Surviving Hell on Earth

What is it like to journey to hell, to go through an experience so horrific that it stays with you forever?

An unfortunate few have experienced what could be called hell on earth, and are reminded of the torment daily.

Sister Dianna Ortiz, a missionary nun, was kidnapped and tortured in Guatemala.

"Every single day, I get a glimpse of hell," the teary-eyed Sister Ortiz told ABC News.

Author Elie Wiesel survived the Holocaust, though he lost his parents and younger sister during those terrible years.

"Does hell exist?" Wiesel asked. "Of course. I believe it's here."

And Ishmael Beah was a child soldier forced into fighting the civil war in Sierra Leone.

"We were so deep into that hell … it almost seemed that nothing else existed," he said.

"I do believe that you can lose your humanity and go to some place that is dark, and … which it could be hell," Beah said. "I would have never imagined that I could be capable of doing some of the things that I was pressed into doing."

'Kill or Be Killed'

Beah was born into a quiet, simple life in the West African nation of Sierra Leone. But in 1991, everything changed. A bloody civil war broke out and crept across the countryside. Beah was only 13 years old when rebels attacked his village and slaughtered his entire family.

"I went from knowing that my family existed to the next minute knowing … all of them dying," he recalled.

Beah fled from the violence for more than a year, eventually finding a haven in a village occupied by rebel soldiers. But soon, he was given a machine gun and pressed into service as a soldier. The rebels drugged and brainwashed the boys to fight.

"It was literally kill or be killed," he said.

Beah was one of 10,000 children, some as young as 9 years old, who fought in the decade-long civil war. For motivation, the boy soldiers watched films like "First Blood," cheering every gun battle and comparing the onscreen body count to their own.

"You went out and fought, shot people, and then came back … did drugs and watched war films. You're not allowed to sit alone and think," Beah said.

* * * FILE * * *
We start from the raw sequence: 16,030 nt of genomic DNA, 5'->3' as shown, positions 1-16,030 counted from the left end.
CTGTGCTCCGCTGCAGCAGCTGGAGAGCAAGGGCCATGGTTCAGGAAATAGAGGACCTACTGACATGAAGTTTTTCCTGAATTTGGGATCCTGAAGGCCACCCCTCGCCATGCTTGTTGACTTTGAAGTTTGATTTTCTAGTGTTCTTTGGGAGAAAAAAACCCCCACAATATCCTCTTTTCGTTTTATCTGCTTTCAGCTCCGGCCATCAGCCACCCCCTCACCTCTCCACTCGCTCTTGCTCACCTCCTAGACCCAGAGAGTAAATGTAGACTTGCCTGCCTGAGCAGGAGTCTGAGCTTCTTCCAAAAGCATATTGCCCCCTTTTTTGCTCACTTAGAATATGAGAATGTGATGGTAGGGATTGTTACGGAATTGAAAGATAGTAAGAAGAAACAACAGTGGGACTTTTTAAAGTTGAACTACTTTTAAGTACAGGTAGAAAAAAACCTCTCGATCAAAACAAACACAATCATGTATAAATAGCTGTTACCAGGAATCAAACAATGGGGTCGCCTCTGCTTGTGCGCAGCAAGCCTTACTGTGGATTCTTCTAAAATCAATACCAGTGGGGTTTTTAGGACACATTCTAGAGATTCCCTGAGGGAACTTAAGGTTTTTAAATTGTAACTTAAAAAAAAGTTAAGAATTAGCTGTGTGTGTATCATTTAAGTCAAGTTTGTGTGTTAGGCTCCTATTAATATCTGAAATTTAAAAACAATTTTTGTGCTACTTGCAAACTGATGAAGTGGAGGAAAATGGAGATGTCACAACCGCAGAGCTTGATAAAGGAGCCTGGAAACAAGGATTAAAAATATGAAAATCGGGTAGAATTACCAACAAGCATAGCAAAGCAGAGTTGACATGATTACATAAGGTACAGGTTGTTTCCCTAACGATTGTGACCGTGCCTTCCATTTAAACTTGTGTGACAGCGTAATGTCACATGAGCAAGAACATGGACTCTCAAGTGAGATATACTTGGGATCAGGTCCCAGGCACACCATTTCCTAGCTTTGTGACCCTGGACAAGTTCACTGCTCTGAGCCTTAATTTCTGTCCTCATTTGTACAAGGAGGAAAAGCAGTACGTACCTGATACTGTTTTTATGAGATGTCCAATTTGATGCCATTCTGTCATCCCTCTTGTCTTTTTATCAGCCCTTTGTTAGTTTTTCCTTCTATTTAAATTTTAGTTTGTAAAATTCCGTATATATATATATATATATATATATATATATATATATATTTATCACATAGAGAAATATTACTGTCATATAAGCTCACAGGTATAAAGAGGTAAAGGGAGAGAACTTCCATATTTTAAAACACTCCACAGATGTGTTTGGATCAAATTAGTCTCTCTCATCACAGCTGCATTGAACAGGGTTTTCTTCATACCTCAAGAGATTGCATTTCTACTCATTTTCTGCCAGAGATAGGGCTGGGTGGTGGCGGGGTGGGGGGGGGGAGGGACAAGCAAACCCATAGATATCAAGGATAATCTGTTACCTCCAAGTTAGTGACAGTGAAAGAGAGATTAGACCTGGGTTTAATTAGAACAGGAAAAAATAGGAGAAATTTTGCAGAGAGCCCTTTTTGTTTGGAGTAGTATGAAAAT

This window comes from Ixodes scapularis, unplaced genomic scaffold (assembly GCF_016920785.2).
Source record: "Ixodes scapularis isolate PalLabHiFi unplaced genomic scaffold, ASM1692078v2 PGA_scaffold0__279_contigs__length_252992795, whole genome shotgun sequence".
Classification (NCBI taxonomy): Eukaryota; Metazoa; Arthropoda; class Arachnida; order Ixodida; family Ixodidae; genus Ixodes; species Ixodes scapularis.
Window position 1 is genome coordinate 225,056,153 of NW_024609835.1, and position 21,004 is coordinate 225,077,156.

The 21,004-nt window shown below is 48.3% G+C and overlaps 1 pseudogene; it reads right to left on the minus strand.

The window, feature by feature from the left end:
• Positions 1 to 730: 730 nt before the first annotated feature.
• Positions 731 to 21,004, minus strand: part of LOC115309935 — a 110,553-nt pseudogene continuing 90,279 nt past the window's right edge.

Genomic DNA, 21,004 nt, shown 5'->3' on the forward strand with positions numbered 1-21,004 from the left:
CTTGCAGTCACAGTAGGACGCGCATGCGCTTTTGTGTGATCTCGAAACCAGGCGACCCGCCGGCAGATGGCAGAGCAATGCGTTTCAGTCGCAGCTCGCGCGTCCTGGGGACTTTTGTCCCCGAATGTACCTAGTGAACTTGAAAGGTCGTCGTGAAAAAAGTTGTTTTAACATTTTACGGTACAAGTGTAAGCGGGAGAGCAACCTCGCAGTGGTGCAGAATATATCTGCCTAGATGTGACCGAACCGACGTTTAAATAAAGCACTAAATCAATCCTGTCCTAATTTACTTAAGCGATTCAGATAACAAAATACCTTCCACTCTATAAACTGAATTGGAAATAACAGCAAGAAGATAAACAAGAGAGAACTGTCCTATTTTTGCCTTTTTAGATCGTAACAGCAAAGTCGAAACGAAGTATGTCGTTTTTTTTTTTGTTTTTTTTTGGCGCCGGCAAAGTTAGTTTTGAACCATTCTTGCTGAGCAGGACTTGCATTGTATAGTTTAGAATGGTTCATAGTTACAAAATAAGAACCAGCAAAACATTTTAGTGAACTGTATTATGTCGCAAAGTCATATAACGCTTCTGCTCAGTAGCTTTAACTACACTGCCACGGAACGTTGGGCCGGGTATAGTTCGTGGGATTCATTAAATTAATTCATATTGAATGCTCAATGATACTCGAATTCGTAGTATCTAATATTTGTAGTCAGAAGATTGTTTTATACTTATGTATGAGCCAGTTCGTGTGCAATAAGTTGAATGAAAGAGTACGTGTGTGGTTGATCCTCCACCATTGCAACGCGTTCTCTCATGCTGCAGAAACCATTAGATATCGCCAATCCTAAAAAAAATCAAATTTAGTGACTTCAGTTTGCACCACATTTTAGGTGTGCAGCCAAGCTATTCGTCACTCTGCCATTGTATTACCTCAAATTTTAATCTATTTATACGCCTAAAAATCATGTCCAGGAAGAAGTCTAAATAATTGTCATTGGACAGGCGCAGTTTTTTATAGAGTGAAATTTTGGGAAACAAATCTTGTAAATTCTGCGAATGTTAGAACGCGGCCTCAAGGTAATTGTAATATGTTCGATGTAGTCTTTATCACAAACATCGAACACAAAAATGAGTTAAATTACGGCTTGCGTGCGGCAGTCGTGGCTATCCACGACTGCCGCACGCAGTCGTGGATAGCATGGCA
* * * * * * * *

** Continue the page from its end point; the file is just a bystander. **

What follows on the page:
"The first time you kill somebody, it's very devastating. It does something to your spirit and … you're traumatized," he said. "But then, as this goes on, it becomes normalized again. … It becomes easier as time goes on. It becomes the world, you know, it becomes the only thing that you know how to do. "

They were also forced to snort a mixture of gunpowder and cocaine known as "brown-brown" that kept them in a violent fog and numbed their guilt and pain.

Beah said it gave him "a tremendous rush of energy … and it just numbed you to everything around you. And it made looking at … atrocities that were committed … you, you thought they were funny, you know. We thought they were funny at certain times."

Beah said he no longer knew the difference between right and wrong.

"We had lost our humanity, and we had crossed … to the other side so far, you know."

'Losing Trust in Humanity'

Beah's descent into hell was gradual, but Sister Ortiz was plunged into hell in an instant.

"I never want to relive the moment of seeing the death of faith. The death of faith in humanity," she said. Sister Ortiz said she "lived hell."

In 1987, the Order of Saint Ursula nun moved to the war-ravaged nation of Guatemala to teach children.

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